Imagine the surprise of the Yankees when they walked into the visitor's locker room Monday and realized they were sitting in the Marquis Jet visitor's clubhouse at Fenway. Every chair, every nameplate over every locker is stenciled with the jet company's logo. Then again, can anything be a surprise after the $ox sold the sacred sod of 2004 or sanctioned gambling by getting their own Mass. Lottery scratch card? Yeesh.

The $ox have been appropriately applauded for all they have done in the community and for the amazing improvements at ancient Fenway, but the ballpark has officially morphed into a haven for the rich. The $ox feature the highest ticket prices in baseball and the new cushy club seats go for $275: that's before you start ordering sesame-seed tuna, pan-seared with roasted tomato and ginger sauce. Whatever happened to peanuts, Cracker Jacks, and Fenway Franks? You won't hear ''Kill the ump!" or ''Yankees suck!" in the EMC Club. It goes something more like, ''Pardon me, could you pass the Grey Poupon?"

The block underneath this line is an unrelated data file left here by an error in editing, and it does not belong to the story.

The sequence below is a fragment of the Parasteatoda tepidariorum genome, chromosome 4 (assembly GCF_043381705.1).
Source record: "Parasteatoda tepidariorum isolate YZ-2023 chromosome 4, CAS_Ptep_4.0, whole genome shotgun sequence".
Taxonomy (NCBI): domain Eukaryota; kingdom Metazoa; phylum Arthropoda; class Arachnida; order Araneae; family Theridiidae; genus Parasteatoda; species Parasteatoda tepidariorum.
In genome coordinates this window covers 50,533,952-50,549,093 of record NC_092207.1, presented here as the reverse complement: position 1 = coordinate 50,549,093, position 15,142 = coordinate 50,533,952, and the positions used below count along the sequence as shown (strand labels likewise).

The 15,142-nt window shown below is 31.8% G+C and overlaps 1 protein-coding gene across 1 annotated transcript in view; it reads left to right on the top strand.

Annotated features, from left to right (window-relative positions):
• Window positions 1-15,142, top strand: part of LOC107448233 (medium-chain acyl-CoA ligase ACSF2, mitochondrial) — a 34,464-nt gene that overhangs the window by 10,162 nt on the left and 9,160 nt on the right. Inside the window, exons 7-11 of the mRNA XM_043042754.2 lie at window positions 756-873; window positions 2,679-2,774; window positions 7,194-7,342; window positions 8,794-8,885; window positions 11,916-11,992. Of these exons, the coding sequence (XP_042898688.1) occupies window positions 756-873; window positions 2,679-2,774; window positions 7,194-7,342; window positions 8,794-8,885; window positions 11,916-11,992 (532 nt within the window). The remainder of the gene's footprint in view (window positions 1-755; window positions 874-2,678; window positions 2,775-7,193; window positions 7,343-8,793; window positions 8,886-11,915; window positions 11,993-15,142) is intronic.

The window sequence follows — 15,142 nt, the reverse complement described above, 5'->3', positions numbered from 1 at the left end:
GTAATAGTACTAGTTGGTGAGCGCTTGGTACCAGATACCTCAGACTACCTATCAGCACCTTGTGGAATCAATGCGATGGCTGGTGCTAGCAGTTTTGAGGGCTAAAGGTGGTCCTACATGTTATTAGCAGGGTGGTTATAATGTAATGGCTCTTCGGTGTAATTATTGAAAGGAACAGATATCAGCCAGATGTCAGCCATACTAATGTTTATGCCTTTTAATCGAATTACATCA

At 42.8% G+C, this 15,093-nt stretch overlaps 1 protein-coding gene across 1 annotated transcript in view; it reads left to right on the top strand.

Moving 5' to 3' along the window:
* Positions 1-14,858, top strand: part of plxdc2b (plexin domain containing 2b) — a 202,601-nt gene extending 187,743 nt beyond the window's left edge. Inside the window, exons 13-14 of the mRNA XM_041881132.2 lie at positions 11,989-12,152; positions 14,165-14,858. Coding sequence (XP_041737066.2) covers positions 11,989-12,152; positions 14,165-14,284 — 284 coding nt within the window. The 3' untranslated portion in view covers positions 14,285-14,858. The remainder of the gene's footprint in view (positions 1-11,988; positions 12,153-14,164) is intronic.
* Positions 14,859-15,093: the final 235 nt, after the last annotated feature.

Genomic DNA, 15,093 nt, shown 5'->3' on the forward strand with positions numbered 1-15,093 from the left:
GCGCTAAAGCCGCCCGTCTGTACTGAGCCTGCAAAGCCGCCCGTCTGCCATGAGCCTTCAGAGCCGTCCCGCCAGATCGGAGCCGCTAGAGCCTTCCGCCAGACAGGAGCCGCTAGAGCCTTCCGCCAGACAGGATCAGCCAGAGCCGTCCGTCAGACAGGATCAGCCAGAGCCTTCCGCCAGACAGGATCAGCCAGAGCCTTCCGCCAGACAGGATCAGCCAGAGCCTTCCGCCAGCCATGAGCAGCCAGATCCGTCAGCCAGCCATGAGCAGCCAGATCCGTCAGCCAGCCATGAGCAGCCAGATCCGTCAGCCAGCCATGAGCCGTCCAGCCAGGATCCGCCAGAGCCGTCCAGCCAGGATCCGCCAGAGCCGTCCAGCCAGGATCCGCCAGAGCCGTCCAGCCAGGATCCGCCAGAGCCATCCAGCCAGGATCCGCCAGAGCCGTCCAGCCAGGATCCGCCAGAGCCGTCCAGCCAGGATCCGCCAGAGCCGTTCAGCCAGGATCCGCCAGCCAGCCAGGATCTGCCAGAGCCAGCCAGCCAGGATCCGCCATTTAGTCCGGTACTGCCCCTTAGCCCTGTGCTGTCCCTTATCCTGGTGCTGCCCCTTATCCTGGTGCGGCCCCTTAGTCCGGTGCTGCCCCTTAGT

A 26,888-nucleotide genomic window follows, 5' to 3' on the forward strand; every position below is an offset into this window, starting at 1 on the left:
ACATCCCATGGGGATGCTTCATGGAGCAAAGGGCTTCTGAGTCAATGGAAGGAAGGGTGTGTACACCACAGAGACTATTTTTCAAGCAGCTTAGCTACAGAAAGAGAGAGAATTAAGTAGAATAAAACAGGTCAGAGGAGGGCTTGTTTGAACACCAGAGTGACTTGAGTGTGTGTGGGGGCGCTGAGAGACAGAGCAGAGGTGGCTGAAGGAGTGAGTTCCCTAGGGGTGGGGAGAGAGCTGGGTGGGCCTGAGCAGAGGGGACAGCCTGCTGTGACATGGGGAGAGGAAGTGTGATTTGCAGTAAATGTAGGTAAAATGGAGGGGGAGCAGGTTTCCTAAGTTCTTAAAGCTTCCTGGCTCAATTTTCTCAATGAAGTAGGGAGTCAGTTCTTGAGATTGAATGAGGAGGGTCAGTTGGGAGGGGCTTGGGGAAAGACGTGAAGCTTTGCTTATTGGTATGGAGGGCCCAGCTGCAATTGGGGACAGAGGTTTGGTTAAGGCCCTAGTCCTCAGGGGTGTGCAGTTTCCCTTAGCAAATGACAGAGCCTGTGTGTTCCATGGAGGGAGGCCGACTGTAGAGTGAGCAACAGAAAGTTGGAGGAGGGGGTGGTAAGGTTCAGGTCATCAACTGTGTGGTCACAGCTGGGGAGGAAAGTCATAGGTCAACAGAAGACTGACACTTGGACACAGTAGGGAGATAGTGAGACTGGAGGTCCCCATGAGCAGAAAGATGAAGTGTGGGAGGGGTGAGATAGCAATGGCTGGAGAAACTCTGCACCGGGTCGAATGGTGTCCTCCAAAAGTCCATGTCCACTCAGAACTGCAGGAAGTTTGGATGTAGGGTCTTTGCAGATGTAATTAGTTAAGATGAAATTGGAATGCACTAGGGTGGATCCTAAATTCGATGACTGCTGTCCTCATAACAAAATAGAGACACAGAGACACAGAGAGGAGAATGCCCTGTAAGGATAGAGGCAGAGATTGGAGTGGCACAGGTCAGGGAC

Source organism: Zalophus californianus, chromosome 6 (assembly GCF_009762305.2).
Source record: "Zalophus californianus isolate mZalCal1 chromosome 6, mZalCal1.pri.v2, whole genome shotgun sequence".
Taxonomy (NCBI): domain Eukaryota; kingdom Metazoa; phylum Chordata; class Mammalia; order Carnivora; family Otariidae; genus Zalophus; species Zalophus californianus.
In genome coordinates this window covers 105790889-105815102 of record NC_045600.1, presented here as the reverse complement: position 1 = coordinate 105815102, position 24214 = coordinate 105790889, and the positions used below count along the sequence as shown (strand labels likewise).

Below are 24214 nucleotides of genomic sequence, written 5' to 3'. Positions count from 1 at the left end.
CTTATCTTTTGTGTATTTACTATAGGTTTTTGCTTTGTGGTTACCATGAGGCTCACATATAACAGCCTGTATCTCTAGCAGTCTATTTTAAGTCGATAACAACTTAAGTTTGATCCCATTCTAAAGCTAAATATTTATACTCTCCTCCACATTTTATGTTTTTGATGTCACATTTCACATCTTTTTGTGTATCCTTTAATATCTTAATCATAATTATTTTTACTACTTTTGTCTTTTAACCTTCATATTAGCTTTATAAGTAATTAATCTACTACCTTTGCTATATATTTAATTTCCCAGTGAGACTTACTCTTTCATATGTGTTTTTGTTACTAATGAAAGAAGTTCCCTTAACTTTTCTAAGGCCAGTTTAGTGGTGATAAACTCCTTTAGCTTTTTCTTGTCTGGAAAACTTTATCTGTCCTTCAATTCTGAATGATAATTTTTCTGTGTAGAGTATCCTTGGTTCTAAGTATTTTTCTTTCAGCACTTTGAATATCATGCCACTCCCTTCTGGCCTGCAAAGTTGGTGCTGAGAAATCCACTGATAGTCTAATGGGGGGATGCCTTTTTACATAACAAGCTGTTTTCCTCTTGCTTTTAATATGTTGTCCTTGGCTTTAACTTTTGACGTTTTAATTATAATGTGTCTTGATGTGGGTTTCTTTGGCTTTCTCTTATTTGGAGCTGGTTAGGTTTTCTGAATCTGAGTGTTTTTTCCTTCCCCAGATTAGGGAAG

It's good business sense to charge what the market will bear. Fans are lined up to pay and pay more. Tickets for home games fetch double face value on the underground market. If the $ox chose to charge more, they would get it. But there's little excuse for the way fans were abused Tuesday.

The $ox can blame Doppler dopes, scheduling difficulties, or the players' union, but the bottom line is that the bottom line seemed to be the only thing that counted. Though it may not seem like it, here at Cartel headquarters, we feel your pain.

Dan Shaughnessy is a Globe columnist. His e-mail address is